Originally posted by skrishnaswamy
If you do an fg you can bring the process to the foreground.
if you do a bg you can put it to the background.
# somescript &
# kill %1
will kill that process.
That's a good way to kill one process, but if there's multiple background jobs, some of which you don't want to kill, it'll not work.
The shell should have a 'jobs' command which lists all the commands running in the background for this instance of the shell, rather than the machine's whole process table. You can munge that output and kill the relevant ones:
for i in `jobs | grep my-db-stress-script | sed -e 's/\].*$//' -e 's/^.*\[//'`; do eval kill %$i; done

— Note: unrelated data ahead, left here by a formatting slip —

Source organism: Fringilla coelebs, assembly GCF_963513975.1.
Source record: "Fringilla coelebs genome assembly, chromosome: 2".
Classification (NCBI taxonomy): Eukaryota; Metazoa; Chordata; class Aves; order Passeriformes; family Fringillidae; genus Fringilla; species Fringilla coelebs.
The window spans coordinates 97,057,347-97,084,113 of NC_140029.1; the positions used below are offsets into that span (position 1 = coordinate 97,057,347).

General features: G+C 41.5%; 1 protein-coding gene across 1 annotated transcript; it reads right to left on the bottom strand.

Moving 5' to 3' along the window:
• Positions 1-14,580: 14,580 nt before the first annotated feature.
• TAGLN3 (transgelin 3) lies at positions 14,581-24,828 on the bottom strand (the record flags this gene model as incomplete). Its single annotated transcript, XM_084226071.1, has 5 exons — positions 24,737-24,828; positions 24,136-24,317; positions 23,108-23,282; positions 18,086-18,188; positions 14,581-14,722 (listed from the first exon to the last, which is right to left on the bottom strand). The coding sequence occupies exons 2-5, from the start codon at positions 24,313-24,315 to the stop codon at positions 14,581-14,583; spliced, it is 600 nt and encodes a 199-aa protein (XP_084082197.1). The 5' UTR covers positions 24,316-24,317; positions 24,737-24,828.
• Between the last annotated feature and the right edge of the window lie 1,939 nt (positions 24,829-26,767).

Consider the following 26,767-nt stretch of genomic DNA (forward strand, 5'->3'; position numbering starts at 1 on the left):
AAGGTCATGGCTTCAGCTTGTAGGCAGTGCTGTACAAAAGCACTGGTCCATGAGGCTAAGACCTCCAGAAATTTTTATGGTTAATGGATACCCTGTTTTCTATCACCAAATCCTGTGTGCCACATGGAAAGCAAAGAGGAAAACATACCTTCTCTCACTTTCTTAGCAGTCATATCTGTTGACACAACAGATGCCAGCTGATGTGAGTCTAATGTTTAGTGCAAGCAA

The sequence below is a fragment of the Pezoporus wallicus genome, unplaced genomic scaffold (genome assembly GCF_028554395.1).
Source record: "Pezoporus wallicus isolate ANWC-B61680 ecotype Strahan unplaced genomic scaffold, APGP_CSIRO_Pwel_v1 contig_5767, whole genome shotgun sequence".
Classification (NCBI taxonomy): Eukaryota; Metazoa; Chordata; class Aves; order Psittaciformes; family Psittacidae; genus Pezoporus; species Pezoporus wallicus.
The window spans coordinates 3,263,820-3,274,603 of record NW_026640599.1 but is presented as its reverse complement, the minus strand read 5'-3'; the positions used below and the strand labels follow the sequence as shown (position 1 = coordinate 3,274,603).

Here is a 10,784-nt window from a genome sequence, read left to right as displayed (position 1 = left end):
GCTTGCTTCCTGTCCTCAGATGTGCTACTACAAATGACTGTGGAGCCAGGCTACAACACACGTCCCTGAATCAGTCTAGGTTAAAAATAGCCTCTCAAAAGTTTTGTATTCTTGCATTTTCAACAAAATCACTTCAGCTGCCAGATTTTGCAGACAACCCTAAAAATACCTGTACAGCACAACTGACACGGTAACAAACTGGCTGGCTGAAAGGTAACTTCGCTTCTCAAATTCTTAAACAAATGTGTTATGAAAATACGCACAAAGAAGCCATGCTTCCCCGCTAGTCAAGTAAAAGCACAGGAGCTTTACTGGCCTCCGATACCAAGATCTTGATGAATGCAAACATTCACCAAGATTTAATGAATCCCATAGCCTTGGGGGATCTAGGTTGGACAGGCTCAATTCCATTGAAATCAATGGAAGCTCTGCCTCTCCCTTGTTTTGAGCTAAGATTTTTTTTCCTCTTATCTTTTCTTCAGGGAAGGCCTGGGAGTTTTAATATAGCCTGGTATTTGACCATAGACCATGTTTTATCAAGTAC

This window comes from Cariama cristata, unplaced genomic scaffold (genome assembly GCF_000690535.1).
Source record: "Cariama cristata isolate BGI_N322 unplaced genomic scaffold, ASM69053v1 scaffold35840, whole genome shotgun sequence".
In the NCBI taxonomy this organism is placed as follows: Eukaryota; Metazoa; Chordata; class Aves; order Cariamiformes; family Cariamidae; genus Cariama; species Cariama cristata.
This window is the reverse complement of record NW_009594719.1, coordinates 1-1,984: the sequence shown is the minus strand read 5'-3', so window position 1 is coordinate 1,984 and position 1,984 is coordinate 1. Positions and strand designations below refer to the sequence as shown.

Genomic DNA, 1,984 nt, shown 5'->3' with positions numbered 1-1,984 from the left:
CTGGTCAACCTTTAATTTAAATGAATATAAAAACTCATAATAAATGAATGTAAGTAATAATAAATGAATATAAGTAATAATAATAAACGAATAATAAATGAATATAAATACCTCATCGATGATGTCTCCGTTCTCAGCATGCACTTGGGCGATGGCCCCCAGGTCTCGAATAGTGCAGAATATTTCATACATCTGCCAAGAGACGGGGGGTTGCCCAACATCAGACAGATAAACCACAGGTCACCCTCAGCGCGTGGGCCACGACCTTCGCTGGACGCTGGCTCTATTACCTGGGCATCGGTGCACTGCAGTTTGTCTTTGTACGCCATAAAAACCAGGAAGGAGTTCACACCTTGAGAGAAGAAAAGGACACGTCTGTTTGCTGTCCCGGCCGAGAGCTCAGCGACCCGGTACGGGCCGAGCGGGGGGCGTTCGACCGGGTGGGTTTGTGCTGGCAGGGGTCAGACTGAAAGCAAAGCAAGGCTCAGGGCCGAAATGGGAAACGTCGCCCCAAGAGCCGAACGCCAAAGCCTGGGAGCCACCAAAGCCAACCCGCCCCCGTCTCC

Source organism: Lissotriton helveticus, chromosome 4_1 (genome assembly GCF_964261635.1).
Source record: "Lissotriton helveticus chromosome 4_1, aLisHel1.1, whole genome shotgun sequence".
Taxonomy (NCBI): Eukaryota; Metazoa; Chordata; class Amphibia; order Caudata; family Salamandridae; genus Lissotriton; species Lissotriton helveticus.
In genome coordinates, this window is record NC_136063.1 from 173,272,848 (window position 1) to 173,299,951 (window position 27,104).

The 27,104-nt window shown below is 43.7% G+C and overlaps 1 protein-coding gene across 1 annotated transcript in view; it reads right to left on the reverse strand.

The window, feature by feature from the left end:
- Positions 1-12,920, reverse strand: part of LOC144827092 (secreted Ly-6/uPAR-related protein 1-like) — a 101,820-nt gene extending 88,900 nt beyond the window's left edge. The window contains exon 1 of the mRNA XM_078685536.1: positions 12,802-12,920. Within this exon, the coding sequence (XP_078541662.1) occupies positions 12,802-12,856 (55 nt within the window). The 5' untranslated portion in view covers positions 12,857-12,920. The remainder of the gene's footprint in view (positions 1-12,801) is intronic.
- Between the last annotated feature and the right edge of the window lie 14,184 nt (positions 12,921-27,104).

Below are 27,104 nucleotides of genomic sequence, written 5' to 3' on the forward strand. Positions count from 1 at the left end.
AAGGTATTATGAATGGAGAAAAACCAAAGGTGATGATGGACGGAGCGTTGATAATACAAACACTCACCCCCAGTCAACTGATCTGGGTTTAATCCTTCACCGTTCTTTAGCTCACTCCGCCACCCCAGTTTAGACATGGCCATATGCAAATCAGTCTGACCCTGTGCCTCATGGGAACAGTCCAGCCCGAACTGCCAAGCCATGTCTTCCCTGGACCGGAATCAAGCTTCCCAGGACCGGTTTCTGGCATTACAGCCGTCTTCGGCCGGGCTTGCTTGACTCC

For killing a particular process, "kill <pid>" works as in most *nix.
"kill -9" is too aggresive a command to remove a process and all it's children, it kills the process immediately. "man kill" or "man signal" should give you more info on the severity of signals.
hmmm....on linux you could also use the pstree -p <username> command to find your bg process ,pipe them to a sed and kill em. In that way you wont miss the child pids forked by your background processes and would not reult in Zombie processes.